Corruption as Nonmarket Strategy: Evidence from the UN Oil-for-Food Program

Robert Weiner, Lili Yan

Research output: Contribution to journalArticlepeer-review


This paper examines the relationship between corruption and nonmarket strategy in a cross-border context, using a unique dataset with accurate, firm-specific measures of corruption. We first examine the effects of home country corruption norms on firms’ strategy to corrupt abroad. We then move beyond the institutional context to explore the rationale behind the heterogeneity among firms from the same corrupt country in compliance with host governments’ bribery request. We find that firms’ home country corruption norm is related to their decision to pay bribes abroad, and propose that firms’ past exposure to corruption develops their capability to use such experience as a resource in expanding their business abroad. This study builds on a unique dataset using the OFFP program to conduct firm analysis. It contributes to the strategy literature by connecting corruption to firms’ nonmarket capability developed through their previous experience in forming their location strategies abroad, to the international business literature by expanding the study of corruption from country level to micro level, and to the small literature using OFFP as a unique data source to study firm behaviors.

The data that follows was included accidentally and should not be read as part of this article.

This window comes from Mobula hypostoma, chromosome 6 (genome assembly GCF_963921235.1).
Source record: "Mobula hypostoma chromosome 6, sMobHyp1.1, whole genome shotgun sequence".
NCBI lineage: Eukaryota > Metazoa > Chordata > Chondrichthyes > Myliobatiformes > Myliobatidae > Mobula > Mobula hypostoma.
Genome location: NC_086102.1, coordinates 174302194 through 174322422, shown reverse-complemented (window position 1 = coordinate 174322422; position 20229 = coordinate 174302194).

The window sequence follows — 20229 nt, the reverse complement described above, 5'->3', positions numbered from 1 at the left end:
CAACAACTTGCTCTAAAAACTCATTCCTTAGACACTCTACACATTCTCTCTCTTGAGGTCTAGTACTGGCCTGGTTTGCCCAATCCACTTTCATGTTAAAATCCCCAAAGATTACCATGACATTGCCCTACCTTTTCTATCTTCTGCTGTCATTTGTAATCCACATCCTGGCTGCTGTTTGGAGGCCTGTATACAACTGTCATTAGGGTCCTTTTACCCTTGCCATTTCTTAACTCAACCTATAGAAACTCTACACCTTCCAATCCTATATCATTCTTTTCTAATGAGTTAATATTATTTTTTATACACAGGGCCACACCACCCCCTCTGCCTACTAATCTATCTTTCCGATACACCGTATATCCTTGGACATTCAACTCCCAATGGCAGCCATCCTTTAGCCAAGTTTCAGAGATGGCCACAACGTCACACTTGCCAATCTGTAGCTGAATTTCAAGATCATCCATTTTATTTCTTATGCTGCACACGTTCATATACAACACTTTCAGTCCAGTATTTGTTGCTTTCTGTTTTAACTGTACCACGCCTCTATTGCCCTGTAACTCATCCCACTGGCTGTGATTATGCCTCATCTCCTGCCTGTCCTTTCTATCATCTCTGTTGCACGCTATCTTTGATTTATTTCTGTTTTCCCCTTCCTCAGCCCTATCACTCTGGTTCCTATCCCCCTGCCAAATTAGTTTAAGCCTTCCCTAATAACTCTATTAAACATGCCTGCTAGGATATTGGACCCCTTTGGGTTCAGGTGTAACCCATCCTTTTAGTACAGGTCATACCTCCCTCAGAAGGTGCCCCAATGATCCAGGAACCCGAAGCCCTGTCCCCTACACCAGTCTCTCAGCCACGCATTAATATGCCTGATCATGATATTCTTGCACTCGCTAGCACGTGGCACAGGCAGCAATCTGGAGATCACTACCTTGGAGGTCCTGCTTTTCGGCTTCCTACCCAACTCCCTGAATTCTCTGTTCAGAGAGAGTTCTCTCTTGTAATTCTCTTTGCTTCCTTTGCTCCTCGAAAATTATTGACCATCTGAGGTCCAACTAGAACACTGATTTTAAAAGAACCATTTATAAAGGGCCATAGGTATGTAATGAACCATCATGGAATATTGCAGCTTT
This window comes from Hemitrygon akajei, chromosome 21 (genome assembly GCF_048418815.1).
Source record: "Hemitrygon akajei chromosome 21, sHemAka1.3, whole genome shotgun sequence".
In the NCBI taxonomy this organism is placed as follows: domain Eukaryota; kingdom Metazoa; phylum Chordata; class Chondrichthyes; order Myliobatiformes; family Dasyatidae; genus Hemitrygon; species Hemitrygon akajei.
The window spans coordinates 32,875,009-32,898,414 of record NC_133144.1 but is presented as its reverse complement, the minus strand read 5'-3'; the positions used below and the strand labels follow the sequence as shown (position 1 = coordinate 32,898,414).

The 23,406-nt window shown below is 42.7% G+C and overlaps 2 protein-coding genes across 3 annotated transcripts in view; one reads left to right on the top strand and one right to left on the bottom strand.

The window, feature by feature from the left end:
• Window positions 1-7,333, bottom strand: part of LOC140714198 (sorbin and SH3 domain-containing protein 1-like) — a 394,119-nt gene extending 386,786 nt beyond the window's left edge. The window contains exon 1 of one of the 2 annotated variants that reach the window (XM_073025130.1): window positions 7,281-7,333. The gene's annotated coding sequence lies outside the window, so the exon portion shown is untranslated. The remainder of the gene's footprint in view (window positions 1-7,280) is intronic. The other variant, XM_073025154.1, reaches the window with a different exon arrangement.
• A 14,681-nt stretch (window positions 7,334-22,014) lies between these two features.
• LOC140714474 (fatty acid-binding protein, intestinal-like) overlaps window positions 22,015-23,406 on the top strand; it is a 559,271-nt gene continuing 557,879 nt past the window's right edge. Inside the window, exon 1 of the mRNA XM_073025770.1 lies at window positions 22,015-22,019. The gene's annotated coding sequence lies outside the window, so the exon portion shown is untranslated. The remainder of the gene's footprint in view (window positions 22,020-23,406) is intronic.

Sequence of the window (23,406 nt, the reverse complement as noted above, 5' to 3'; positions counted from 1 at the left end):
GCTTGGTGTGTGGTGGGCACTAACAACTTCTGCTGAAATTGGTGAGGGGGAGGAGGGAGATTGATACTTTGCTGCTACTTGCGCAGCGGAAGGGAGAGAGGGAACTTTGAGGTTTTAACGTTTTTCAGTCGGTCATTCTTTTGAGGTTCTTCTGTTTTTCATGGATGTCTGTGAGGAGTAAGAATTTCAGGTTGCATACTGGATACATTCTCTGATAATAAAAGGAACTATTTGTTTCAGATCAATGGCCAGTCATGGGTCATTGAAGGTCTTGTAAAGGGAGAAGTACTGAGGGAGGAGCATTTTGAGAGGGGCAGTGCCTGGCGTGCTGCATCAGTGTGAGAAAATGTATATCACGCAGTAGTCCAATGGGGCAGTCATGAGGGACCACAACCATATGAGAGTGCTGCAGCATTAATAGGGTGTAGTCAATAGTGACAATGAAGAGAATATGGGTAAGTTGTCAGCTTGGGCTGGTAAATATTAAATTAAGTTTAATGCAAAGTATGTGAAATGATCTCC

Original languageAmerican English
JournalAcademy of Management Annual Meeting Proceedings
StatePublished - Jan 1 2015
Externally publishedYes


  • Corruption
  • Location
  • Nonmarket strategy


  • Business
  • Economics

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